Now, you take the poached pork (5 hours of poaching in a 190º oven) and remove it from the pan. Put it in a solid container (ceramic is classic, but I've got mine in a tuppereware kinda thing) and then pour the cooled (but not solid!) fat over the belly. Then, put a cover on it (saranwrap is fine) and flatten the whole thing with a heavy can or similar weight. You want a flat, even block of pork surrounded completely by fat. Then, store the whole thing in a cool place - like your armagnac cellar, or a stone-paved pantry, or a corner of the garage. Mine's in the fridge. I trimmed up some of it to even the thing out, and then fried it up - - like this.

You should try this. I mean, if you like exceptionally good, rich, toothsome, flavor bombs of meatiness. Otherwise, make it anyway, and impress your friends with the brick of pork belly in your garage.

First efforts: Chicken Prosciutto!?

The first of our efforts was supposed to be Duck Prosciutto. But, unable at first to find any duck breasts in town (ok, I didn't look that hard), I thought the technique for curing looked intriguing, and decided to apply it to - - Chicken Thighs.

Here are the thighs, having cured overnight in LOTS of salt and some rosemary

Next, I took the thighs, coated them in ancho chile powder, tied them and then hung them for about a week.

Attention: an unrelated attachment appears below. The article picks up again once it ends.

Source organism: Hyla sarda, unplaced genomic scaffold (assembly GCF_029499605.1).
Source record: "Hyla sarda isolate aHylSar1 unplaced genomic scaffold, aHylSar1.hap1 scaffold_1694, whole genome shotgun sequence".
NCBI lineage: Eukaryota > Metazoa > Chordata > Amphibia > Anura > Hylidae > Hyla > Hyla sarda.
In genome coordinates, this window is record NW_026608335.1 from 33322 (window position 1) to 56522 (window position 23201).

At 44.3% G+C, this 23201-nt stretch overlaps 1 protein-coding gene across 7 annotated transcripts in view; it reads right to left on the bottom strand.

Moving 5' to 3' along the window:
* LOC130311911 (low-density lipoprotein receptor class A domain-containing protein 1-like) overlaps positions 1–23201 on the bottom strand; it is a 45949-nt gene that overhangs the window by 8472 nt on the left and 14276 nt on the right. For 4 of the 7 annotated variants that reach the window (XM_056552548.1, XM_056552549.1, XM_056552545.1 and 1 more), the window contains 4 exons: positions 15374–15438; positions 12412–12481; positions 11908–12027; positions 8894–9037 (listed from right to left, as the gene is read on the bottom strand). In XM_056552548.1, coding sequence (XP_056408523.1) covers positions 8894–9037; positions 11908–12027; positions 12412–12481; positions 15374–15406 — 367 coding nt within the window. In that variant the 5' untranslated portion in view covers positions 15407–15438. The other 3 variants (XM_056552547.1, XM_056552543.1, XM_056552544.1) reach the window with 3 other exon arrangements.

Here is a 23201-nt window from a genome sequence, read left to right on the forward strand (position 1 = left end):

Here's a thigh, sliced up and served with citrus marmalade and cheese. Pretty good. Rather salty (shocking!), but a rich flavor, and a nice contrast in texture, flavor, and pungency. Quite good.

More preserved meat than is absolutely necessary

So there's this Year of Meat going on at Charcutepalooza, and, while I am not a blogger, I am playing one on the internet for the purposes, not only of recording my own culinary adventures/mishaps, but - believe it or not - of engaging in actual research. Yes, for those of you who don't know me, or what I'm up to, I am a cultural anthropologist at the College of William & Mary, and I am carrying out ethnographic research (ethnography: academic way of saying "studying people") on pasture-raised pigs in the Piedmont of North Carolina, where I live. So, I'll be illustrating this blog with meats procured from the farmers I work with, who raise their animals using Animal Welfare Approved practices and facilities.

The research entailed in this blog comes from you, gentle reader. Because a critical feature of my work has to do with trying to understand why niche market/outdoor raised/heritage breed pigs have become so central to food activisms of all sorts. What has, rather suddenly, drawn such strong social and political attention to the perils of our food system; and why are pigs so prominent a feature of this attention? What are the implications of redefining our relationship to food - and to meat in particular - for our health, our environments, our labor force? To what extent is this a real "sea change" in our culture? Will we remain as committed to these concerns in the coming years, or will we indulge in new obsessions? So here's where you come in. Why have YOU taken an interest in charcuterie and other carnivorous endeavors (at least, I'm assuming you have, if you're reading this - but, if not, tell me why you're NOT, that's equally interesting)? What do you find compelling about meat? Do you care about where your meat comes from, how it's raised and processed? How much do you know about it? How has your interest in cooking changed your interest in pork (and, ok, other meats) in recent years? I'm all (virtual) ears.